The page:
Li Keqiang was a distinguished Chinese economist and politician who served as the Premier of the People’s Republic of China from 2013 to 2023. He also held the position of the second-ranked member of the Politburo Standing Committee of the Chinese Communist Party (CCP) from 2012 to 2022. Li played a significant role in what is known as the “fifth generation of Chinese leadership,” along with Xi Jinping, who served as the CCP General Secretary. Li Keqiang, China’s former Premier, passed away from a heart attack, as reported by China Central Television. He suffered a heart attack on Thursday and passed away at 12:10 a.m. on Friday. The 68-year-old former official had been residing in Shanghai recently.
At the 18th CCP National Congress held in the fall of 2012, Li was elevated to the second position on the Politburo Standing Committee (PSC). It was widely expected that he would assume the role of Premier. This marked a departure from the previous convention set in 1997, where the Premier held the third position on the PSC, following the Chairman of the Standing Committee of the National People’s Congress, who occupied the second position.
Li served as China’s No. 2 leader from 2013 to 2023. He was known for advocating for private businesses but saw a reduction in his authority after President Xi Jinping consolidated power, becoming the most influential leader in China and tightening control over the economy and society. Li, an English-speaking economist educated at elite Peking University, was once considered a contender to succeed then-Communist Party leader Hu Jintao in 2013 but was ultimately passed over in favor of Xi. While he initially supported a more liberal market economy, he had to adapt to Xi’s preference for increased state control.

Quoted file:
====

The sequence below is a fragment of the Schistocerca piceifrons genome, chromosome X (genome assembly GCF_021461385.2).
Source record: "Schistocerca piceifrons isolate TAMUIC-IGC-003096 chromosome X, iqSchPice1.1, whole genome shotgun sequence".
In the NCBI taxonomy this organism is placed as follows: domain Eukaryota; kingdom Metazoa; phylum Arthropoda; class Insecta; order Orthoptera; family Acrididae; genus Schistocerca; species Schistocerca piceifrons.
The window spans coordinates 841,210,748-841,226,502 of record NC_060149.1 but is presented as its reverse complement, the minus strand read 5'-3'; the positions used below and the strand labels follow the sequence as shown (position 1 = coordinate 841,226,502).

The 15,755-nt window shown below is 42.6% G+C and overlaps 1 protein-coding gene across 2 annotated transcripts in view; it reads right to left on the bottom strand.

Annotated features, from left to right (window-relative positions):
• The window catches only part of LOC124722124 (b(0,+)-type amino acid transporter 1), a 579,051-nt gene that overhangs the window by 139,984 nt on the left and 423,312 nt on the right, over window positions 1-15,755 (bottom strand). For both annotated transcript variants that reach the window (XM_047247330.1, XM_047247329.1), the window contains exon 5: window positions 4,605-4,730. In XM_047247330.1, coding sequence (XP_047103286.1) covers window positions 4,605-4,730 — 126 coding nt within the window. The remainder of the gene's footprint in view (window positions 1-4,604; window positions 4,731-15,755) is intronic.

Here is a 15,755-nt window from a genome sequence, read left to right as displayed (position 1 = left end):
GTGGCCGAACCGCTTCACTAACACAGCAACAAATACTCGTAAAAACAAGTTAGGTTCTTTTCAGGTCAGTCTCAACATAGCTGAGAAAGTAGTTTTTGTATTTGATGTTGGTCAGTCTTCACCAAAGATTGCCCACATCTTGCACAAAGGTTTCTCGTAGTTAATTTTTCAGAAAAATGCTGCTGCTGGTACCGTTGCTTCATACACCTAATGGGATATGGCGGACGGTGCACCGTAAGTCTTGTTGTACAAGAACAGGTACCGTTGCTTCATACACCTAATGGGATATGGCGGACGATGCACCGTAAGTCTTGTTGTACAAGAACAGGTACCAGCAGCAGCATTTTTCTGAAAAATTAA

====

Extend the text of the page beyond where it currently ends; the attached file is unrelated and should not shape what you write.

During his tenure, Li aimed to improve conditions for entrepreneurs, recognizing their role in job creation and wealth generation. However, under Xi’s leadership, the ruling party strengthened state control over various industries, including technology, and promoted economic self-reliance. This stance led to some foreign companies feeling unwelcome, as Xi’s administration expanded anti-spying laws and conducted raids on consulting firms.
In October 2022, Li was removed from the Standing Committee during a party congress, despite being two years away from the informal retirement age of 70. On that same day, Xi granted himself a third five-year term as the leader of the party, breaking with the tradition where his predecessors would step down after 10 years. Xi filled the highest ranks of the party with loyalists, putting an end to the era of consensus leadership and potentially solidifying his position as the leader for an indefinite period.